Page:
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Hyperion Records

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Dieppe, 14 July 1905: Night by John Duncan Ferguson (1874-1961)
Reproduced by courtesy of the National Gallery of Scotland / C Perth and Kinross District Council Museum & Art Gallery Department
Track(s) taken from CDA66605
Recording details: February 1992
St Bartholomew's Church, New York, USA
Produced by Paul Spicer
Engineered by Christopher Greenleaf
Release date: July 1992
Total duration: 6 minutes 53 seconds

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Shostakovich's Lady Macbeth of Mtsensk, Op 29 (Act II, Scene 4)

Passacaglia  [6'53]

Introduction  EnglishFrançaisDeutsch
Shostakovich wrote the opera from which this Passacaglia is taken in his mid-twenties. It was an immediate success but was condemned, shortly after it was written, in a Pravda article headed ‘Muddle instead of Music’ which the composer believed was largely written by Stalin—who even vilified the opera as ‘leftish chaos instead of natural human music’! Stalin’s reaction to this opera set the seal on Shostakovich’s career in its turbulent development from then on.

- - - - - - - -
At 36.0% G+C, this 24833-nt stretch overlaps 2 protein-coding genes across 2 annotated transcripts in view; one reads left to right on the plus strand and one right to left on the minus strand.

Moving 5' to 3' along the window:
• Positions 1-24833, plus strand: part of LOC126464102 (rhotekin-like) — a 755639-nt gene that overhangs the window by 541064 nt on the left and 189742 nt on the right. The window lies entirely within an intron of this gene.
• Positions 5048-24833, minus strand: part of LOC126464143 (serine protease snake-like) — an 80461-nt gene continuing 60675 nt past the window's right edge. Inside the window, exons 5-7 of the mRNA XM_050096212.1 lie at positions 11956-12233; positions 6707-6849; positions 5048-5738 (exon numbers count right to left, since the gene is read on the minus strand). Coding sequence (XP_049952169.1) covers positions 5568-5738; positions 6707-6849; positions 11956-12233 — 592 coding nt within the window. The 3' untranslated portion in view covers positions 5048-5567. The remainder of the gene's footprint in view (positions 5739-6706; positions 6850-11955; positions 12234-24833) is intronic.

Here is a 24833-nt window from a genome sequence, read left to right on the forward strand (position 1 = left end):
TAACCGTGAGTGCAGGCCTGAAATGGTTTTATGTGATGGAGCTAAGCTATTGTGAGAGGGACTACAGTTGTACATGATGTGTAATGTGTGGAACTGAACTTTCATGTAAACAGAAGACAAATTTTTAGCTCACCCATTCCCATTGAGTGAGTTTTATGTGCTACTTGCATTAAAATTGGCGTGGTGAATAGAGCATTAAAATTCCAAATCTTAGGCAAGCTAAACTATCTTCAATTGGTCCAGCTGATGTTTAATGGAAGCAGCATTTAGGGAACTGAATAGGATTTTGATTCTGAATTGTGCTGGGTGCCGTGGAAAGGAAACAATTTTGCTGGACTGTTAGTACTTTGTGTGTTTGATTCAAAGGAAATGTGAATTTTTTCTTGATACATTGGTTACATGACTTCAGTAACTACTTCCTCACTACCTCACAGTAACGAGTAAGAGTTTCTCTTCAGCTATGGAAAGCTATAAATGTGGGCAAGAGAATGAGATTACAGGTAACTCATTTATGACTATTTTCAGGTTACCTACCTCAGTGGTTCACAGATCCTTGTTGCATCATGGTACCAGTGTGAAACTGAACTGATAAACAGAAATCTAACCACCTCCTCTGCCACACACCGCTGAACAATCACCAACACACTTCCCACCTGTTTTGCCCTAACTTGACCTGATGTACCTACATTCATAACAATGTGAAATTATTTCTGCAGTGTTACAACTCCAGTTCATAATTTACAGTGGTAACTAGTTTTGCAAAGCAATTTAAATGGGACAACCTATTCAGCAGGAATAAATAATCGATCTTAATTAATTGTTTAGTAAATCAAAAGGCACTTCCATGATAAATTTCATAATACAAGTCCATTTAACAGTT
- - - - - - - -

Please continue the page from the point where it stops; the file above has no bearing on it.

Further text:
The heroine of the opera, Katerina Ismailova, becomes by her situation and actions the ‘Lady Macbeth of Mtsensk’ of the story from which Shostakovich drew his libretto. She is trapped in a loveless, heirless marriage, and takes a lover who is caught and flogged by her father-in-law. In revenge she doses the latter’s mushrooms with rat poison and he dies, but not before naming her to the priest as his murderess. As this scene ends (Act II, Scene 4) the Passacaglia crashes in, a massive evocation of the forces in which Katerina is entangled. This arrangement of the Passacaglia for organ is by the composer.

from notes by Ian Carson © 1992

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